The three-strike provision of the Prison Litigation Reform Act (PLRA)' was implemented to curb the filing of frivolous and meritless claims by prisoner litigants in federal courts. Although the PLRA is over two decades old, the United States Court of Appeals for the Eleventh Circuit had not had an opportunity to interpret the three-strike provision until May of 2016. Daker v. Commissioner, Georgia Department of Corrections tasked the court with determining what constitutes a strike under the PLRA and whether a serial litigant had accrued three strikes in the dismissals of his previous filings.3 The court determined that want of prosecution and lack of jurisdiction did not constitute strikes under the Act and concluded that the plaintiff was not barred from filing suits under the Act.4 The Eleventh Circuit's strict adherence to the text of the statute will work to keep the doors of the courthouse open for prisoner litigants, but may require additional restriction and further deterrence to curb the potential inundation of litigation.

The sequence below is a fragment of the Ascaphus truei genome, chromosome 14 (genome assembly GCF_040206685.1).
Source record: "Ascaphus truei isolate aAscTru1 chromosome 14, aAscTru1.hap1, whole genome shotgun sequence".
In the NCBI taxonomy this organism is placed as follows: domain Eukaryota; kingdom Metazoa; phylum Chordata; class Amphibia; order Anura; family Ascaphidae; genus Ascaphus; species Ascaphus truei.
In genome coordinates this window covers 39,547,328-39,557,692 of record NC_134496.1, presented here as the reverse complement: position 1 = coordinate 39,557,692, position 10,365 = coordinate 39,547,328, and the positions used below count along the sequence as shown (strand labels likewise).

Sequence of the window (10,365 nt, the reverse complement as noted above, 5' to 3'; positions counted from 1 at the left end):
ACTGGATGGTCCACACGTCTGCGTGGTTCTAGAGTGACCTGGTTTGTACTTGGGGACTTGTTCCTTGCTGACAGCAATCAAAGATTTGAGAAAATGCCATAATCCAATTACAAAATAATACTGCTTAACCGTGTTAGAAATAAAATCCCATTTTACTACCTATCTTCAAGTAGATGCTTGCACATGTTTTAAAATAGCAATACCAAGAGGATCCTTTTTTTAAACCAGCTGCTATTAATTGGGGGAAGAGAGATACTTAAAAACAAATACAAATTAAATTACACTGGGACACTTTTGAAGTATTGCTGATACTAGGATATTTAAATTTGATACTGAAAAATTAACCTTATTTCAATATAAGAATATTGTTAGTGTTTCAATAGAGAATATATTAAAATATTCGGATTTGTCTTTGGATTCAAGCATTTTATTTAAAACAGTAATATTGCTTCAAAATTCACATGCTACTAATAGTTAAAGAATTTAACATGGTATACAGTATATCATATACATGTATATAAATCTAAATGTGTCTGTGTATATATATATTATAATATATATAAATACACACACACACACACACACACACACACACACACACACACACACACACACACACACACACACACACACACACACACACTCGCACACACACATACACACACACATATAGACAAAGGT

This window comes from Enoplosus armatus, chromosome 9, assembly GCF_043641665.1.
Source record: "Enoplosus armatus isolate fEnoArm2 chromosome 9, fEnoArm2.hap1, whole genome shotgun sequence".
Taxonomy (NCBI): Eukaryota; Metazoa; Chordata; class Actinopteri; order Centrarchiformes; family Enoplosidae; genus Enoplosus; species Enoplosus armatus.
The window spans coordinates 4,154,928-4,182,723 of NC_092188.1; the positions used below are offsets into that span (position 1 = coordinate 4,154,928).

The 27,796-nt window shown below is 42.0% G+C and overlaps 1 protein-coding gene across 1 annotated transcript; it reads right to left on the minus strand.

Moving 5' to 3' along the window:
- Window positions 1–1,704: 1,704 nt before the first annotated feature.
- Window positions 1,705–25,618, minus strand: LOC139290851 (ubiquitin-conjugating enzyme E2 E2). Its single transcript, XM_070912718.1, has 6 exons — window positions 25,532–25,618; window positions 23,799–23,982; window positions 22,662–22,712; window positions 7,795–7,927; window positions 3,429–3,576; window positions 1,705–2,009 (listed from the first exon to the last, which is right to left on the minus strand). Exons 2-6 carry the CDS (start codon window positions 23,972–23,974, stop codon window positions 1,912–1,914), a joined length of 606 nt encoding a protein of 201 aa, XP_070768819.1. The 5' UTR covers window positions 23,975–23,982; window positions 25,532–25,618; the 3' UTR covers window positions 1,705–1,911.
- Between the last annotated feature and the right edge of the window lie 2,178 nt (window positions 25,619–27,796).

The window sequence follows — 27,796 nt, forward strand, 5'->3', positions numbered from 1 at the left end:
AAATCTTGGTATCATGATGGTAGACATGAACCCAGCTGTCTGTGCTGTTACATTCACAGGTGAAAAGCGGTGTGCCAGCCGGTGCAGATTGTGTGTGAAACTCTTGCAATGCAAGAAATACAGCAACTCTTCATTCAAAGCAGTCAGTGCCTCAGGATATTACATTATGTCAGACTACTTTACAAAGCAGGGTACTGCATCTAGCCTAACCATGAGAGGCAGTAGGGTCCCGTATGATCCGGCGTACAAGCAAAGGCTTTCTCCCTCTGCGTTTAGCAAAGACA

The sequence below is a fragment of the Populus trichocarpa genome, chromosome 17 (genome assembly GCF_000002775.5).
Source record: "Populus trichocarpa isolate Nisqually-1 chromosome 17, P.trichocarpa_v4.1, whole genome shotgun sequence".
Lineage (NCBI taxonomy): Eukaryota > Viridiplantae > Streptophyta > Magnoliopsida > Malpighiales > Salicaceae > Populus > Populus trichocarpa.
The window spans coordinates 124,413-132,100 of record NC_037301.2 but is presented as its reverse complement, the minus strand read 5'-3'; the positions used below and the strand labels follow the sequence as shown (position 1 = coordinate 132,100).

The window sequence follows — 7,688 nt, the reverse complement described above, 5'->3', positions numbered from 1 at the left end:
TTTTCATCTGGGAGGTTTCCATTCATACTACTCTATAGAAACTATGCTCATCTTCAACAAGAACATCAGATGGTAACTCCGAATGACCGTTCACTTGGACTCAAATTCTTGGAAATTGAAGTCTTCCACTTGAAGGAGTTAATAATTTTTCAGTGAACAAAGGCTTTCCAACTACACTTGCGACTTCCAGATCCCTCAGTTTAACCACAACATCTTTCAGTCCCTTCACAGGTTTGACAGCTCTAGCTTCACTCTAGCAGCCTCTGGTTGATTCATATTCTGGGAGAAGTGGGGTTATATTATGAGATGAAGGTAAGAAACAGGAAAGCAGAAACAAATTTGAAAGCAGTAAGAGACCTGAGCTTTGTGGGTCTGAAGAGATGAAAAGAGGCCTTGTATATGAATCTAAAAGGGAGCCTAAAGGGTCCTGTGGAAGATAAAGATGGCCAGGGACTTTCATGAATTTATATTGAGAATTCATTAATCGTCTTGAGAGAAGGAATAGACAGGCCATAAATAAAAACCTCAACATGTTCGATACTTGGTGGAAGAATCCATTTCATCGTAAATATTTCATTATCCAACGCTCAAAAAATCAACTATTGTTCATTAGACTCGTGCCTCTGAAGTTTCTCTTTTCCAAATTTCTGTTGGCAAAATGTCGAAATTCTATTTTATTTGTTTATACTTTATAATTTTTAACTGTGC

Hancock, Beatrice C.
"Three Strikes and You're Still In? Interpreting the Three-Strike Provision of the Prison Litigation Reform Act in the Eleventh Circuit,"
Mercer Law Review: Vol. 68:
4, Article 14.
Available at: https://digitalcommons.law.mercer.edu/jour_mlr/vol68/iss4/14